Microsoft Corp. has settled antitrust class action lawsuits with five states and the District of Columbia, the company announced Tuesday.
The six new settlements, with a total value of about US$200 million, brings the total number of states that have settled to 10. Class action lawsuits against Microsoft for antitrust-related practices continue in five states. The total cost to Microsoft of all 10 class-action lawsuits it has settled is about $1.55 billion, including a $1.1 billion settlement of a California lawsuit in January.
Two of the six settlements discussed Tuesday, with Kansas and the District of Columbia, have been granted preliminary approval by the overseeing courts, said Brad Smith, Microsoft senior vice president and general counsel. The settlements, in the form of hardware or software vouchers to past purchasers of Microsoft software, will be $32 million for Kansas and $6.2 million for the District of Columbia.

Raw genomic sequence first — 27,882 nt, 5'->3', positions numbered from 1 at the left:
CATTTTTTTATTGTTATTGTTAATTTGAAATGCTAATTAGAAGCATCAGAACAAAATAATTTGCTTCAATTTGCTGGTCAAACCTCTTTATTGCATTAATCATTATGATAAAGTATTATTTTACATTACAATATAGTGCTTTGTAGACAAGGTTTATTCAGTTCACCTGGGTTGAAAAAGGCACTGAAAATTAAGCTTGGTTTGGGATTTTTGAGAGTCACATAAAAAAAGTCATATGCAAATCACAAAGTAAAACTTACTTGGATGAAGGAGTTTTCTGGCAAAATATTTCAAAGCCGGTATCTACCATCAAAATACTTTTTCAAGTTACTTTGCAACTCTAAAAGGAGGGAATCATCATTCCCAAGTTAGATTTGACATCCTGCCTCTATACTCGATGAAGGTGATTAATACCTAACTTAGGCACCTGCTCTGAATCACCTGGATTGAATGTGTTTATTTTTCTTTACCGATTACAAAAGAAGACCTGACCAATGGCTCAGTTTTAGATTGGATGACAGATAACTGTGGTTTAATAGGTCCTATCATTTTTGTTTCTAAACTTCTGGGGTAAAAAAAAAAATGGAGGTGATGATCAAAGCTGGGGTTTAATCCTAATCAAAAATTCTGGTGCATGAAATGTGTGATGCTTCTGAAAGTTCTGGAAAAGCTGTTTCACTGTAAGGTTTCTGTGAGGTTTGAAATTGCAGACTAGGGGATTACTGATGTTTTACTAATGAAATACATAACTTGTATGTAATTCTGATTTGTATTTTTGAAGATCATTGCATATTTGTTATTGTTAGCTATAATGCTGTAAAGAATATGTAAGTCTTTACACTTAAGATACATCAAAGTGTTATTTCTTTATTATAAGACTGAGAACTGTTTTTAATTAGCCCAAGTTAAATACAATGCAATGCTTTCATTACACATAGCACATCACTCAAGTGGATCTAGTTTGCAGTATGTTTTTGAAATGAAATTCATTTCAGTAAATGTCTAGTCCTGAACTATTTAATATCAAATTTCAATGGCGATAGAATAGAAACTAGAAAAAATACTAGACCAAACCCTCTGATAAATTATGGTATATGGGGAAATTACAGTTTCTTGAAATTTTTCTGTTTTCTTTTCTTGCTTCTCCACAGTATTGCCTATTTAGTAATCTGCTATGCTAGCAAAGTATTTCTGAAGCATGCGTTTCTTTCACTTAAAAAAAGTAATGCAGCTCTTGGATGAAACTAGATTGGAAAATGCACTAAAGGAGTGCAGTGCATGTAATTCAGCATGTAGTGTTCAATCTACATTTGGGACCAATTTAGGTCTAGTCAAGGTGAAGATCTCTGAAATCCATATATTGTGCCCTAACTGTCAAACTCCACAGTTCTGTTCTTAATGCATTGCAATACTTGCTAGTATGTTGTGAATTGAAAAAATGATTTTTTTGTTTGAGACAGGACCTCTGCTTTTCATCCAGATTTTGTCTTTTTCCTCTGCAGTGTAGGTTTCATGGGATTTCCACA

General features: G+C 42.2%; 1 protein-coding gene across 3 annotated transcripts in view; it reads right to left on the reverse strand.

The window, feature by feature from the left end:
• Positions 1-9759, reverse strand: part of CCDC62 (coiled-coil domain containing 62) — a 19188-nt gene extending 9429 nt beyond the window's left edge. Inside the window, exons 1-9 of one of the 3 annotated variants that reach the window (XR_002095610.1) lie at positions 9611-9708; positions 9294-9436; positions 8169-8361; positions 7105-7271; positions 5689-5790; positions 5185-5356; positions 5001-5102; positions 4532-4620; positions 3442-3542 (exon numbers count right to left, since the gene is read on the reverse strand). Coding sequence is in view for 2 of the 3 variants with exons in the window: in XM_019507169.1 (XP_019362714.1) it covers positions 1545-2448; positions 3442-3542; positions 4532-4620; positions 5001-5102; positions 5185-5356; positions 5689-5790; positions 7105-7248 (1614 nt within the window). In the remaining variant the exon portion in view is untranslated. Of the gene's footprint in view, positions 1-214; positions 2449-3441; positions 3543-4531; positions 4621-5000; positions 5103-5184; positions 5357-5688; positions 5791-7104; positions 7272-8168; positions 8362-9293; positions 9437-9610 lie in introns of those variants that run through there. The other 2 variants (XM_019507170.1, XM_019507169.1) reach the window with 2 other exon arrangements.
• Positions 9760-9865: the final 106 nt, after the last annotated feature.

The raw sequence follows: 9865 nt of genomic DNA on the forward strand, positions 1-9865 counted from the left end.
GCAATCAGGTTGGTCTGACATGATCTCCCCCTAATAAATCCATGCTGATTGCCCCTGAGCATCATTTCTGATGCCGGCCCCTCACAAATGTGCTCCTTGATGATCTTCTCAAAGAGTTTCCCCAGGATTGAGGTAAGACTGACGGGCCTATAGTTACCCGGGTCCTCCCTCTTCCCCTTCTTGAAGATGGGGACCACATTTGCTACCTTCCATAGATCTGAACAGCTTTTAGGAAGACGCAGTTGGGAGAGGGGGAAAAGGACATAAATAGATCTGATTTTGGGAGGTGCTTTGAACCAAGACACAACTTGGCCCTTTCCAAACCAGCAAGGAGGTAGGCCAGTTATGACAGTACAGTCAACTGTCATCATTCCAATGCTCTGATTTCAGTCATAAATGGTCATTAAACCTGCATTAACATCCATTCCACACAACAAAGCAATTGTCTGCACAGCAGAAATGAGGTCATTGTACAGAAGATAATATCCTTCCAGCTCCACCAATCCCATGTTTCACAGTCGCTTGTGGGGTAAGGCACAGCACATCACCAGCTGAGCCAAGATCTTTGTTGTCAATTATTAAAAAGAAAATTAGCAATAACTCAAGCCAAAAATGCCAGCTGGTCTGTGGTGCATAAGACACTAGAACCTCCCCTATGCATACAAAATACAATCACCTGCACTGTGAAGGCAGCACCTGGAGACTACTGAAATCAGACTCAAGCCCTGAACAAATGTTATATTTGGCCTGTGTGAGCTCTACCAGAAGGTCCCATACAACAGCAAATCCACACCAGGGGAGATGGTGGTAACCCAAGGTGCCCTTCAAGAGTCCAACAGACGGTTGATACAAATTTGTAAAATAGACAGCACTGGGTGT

Settlements in four other states — North Carolina, Tennessee, North Dakota and South Dakota — have not been approved by courts, and Microsoft did not release the details of those settlements Tuesday.
The six new settlements are similar to settlements Microsoft has announced with Montana, California, Florida and West Virginia. Half of the value of any unclaimed vouchers will go to needy schools in the settling states. The schools can purchase hardware, software or technical training with the money, and neither the consumers nor the schools are required to purchase Microsoft products with the vouchers.
Class-action lawsuits remain in Arizona, Iowa, Minnesota, New Mexico and Wisconsin.
Details were added about the nature of the settlements.